Thursday, 23 August 2012

Friendship: Changeable, Reciprocal, Transactional? Debatable...

I’ve read a slew of articles over the past year or so, with women fessing up about how they’ve lost friendships because they started earning more money than their best mate or vice versa, or how they were ‘dumped’ by a friend, or they’ve done the dumping. Wikipedia defines Friendship as a ‘relationship between two people who hold mutual affection for each other’. It then goes on to say that the value of friendship is often the result of friends consistently demonstrating the following:

  • The tendency to desire what is best for the other
  • Sympathy and empathy
  • Honesty, even in situations where it may be difficult for others to speak the truth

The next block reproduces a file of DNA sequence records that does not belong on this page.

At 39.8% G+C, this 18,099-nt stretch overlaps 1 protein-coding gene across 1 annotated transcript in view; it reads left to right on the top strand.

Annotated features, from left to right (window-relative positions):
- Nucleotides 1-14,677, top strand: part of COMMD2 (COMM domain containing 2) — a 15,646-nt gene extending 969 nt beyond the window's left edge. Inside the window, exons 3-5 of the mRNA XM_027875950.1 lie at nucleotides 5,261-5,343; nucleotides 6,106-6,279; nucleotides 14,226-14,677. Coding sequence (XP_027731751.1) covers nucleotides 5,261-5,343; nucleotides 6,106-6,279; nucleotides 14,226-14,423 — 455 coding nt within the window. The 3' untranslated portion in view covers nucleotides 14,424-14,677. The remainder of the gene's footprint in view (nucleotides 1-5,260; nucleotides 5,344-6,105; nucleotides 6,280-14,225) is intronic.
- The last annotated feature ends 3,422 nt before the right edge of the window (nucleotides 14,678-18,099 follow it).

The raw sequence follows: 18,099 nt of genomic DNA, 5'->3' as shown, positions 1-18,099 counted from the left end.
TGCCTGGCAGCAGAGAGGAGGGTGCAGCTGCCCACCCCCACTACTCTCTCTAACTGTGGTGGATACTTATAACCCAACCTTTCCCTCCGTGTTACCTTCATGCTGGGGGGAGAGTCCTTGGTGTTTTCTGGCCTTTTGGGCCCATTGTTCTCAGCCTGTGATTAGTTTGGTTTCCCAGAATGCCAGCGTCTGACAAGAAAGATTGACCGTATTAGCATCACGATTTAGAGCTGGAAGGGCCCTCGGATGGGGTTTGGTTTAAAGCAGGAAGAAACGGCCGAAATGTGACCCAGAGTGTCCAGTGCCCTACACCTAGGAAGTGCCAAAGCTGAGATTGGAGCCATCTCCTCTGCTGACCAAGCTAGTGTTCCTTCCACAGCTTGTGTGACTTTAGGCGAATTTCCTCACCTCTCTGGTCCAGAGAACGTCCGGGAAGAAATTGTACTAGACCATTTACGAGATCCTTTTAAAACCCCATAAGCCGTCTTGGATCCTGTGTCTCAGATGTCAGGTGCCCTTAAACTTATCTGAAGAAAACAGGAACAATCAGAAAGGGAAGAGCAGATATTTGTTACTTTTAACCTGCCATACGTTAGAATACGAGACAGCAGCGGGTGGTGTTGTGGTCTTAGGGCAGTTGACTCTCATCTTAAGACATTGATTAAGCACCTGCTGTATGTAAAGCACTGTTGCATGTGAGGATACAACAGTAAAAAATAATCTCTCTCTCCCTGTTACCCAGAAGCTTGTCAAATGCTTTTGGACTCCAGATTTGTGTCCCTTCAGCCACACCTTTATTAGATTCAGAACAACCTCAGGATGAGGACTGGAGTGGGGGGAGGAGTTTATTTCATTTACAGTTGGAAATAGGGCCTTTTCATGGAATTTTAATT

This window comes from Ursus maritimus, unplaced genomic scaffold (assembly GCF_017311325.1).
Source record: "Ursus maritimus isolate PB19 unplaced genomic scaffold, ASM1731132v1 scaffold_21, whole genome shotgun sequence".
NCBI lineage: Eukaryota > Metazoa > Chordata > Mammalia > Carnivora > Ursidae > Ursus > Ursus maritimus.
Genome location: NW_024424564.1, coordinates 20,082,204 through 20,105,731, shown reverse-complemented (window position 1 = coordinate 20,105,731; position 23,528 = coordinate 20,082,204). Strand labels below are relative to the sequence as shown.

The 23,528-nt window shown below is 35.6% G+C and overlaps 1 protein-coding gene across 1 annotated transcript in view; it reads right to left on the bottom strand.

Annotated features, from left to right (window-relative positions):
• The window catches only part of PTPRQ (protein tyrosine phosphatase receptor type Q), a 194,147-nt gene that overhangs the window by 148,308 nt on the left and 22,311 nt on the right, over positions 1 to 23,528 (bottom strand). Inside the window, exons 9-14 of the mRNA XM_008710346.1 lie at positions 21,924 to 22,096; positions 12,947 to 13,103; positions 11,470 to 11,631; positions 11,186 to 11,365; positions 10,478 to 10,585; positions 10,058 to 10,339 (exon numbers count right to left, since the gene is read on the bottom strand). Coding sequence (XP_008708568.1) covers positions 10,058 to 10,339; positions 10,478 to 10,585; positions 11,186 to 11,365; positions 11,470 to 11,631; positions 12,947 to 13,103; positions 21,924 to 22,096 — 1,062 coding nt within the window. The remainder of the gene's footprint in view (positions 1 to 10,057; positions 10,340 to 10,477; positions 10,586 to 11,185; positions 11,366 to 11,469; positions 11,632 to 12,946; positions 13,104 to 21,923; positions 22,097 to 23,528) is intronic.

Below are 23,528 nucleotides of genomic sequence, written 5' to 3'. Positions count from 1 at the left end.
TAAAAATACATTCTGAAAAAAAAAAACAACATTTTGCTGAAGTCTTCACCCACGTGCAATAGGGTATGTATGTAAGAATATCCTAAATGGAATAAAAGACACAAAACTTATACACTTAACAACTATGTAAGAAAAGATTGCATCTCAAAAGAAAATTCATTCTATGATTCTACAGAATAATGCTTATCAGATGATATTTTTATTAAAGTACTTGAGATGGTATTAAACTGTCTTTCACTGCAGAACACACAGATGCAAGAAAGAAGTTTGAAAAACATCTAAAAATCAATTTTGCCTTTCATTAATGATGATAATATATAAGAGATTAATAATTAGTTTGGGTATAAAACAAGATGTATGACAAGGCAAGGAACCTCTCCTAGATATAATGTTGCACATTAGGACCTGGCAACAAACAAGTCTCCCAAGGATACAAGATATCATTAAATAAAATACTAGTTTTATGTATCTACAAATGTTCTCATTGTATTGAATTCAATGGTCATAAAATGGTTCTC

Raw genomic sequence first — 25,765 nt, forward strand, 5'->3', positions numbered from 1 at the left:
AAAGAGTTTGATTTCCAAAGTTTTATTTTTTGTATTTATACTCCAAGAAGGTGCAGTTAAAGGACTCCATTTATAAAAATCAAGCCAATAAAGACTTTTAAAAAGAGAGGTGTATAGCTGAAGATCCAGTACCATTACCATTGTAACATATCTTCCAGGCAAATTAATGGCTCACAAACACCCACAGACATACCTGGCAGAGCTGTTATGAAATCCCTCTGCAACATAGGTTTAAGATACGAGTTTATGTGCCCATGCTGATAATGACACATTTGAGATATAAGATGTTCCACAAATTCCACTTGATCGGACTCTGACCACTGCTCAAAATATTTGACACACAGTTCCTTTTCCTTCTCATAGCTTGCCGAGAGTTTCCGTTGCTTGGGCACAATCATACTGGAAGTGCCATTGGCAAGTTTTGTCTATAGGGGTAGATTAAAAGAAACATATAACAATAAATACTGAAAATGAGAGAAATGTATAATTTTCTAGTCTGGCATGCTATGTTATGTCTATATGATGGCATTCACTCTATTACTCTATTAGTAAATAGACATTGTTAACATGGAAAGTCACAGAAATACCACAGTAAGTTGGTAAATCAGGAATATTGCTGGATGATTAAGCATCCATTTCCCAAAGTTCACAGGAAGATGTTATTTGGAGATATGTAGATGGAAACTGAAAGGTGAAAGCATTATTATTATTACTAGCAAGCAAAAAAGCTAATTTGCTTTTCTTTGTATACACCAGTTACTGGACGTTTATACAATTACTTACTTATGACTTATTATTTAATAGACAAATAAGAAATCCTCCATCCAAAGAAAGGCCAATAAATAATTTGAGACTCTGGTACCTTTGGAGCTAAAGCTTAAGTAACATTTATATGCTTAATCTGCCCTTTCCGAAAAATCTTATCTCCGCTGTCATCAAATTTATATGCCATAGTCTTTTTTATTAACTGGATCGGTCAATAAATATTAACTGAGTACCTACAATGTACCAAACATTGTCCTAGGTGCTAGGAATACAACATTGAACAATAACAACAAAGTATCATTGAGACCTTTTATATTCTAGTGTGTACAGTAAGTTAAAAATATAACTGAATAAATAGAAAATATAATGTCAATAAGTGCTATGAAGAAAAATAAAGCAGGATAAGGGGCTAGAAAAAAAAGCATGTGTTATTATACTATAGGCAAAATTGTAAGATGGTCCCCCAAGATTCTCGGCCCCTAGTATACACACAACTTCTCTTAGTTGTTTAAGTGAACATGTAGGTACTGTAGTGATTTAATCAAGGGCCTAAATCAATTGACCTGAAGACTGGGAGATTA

• Mutual understanding and compassion; ability to go to each other for emotional support
  • Enjoyment of each other's company
  • Trust in one another
  • Positive reciprocity — equal give-and-take between the two parties
  • The ability to be oneself, express one's feelings and make mistakes without fear of judgement

Now, a brief look at the above makes me think that to do all of those things is a pretty tall order. How many times do we tell white lies to our friends? How often could we say that’s there is equal give and take? How many friends do we have who we know won’t judge us at all, and vice versa?